Nyla Smith Beats Chemotherapy and Becomes the Youngest Graduate at St. John’s University

This Amazing Young Woman is breaking barriers for the Physically Disabled

Sydnee Brashears

Contributing Writer at RYSE
Contributing writer for RYSE with a passion for science, art, and storytelling in any form. Proudly Autistic, not so proudly still passes for the 12 and under discount.

Disability Rights in the classroom are often either underfunded or mishandled by professors and teachers who don’t understand the issues disabled students face. Whether dealing with different neurotypes like Autism, mental disabilities like Depression or Anxiety, or physical disabilities such as Crohn’s Disease or Cerebral Palsy, disabled students often get shoved under the rug. Especially when dealing with invisible illnesses, faculty aren’t the only problem, however. Bullying from peers is a huge issue when disabilities come into play. Unfortunately, this toxic educational atmosphere makes disabled graduates rare. One brilliant woman, however, managed to break past this barrier. Her name is Nyla Smith, and as of May 2016, she’s the youngest person at the St. John’s University to graduate with a Bachelor of Science, while undergoing chemotherapy for Crohn’s.
13221754_10154221489807265_1126436715427852425_n“I have always been fascinated with biology and anatomy,” Nyla says, “but science didn’t come naturally to me. My teachers told me to major in something else.”. Bullied by her peers and discouraged by her teacher’s lack of belief, she majored in art instead. Nyla studied to become an actress between 6th grade and her sophomore year at the Booker T. Washington High School for Visual and Performing Arts in Downtown Dallas. Something was missing from her education, however. She just wasn’t enthusiastic about it. “I like being an artist, I like being in front of the camera, but it wasn’t my passion,” Nyla says. “I was doing the artsy thing, but it wasn’t my passion.”

 

Something changed, however, when she fell ill. She went to the doctors to find out what was wrong and began the arduous process of getting a diagnosis. “The doctors were so dismissive of me.” Nyla remembers when she was trying to be diagnosed with Crohn’s, “They don’t care about being doctors. They have such a high volume of patients that they forget that their patients are people, too. I understand what it’s like to be a patient.” The attitudes of the physicians she attended inspired her to continue following her passion, and graduate to become a physician’s assistant. She knew it wouldn’t be easy, though. Especially with the lingering medical issues she would have to endure for life.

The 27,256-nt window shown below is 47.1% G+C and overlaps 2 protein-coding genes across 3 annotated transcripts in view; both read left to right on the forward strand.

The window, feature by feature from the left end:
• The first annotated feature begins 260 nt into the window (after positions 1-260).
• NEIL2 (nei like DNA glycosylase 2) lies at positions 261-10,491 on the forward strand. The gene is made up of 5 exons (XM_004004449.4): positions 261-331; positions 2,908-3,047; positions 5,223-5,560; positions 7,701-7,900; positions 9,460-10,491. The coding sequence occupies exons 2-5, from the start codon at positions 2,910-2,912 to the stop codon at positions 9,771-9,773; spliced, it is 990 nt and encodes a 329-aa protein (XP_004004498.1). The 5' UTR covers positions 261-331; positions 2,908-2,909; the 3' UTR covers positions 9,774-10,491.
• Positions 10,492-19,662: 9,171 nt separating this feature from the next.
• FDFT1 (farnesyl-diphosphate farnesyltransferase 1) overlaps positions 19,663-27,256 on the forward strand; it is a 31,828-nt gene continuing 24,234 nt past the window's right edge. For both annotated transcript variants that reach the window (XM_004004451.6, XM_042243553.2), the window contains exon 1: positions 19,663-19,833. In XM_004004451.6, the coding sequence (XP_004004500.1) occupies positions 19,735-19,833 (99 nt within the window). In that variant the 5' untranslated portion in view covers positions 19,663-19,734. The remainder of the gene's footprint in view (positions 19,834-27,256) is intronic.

She started with an early graduate program at St. John’s University, hoping to earn her Bachelor’s of Science. The program proved rigorous but made more difficult with the multiple diagnoses Nyla Smith had received. Depression, Anxiety, Crohns, IBD, and a panic disorder developed both in school and college. “It was the most hellish period of my life. A high volume of work, you can’t be late, you can’t miss. I found myself struggling to keep up with the other science students. It is tough to be a full-time student with a full-time disease.” Nyla says about her time. But, she had a passion for fulfilling. She wouldn’t stop. She fell in love with education. “I love learning; I love going to class.”

 

She is currently applying to Rutger’s and UNT for their physicians’ programs.

 

The school’s lack of accommodations for her disabilities did not help the situations. As stated before, she was undergoing chemotherapy for her Crohn’s, starting at 15 Remicade infusions, to be exact. The medication helped treat Crohn’s and other immunodeficiencies, but had nasty side effects. She lost her hair, developed psoriasis, and her peers bullied her endlessly. In college, the counseling service was less than helpful. One day, she had a panic attack in the classroom. She left to call the counseling service, needing to talk to someone but was less than impressed with the response. “She told me if I wasn’t about to kill myself I had to go back to class. It was super hurtful. I feel like I’m about to have a heart attack.” Nyla said about the experience. She believes the college ignores its large disabled population.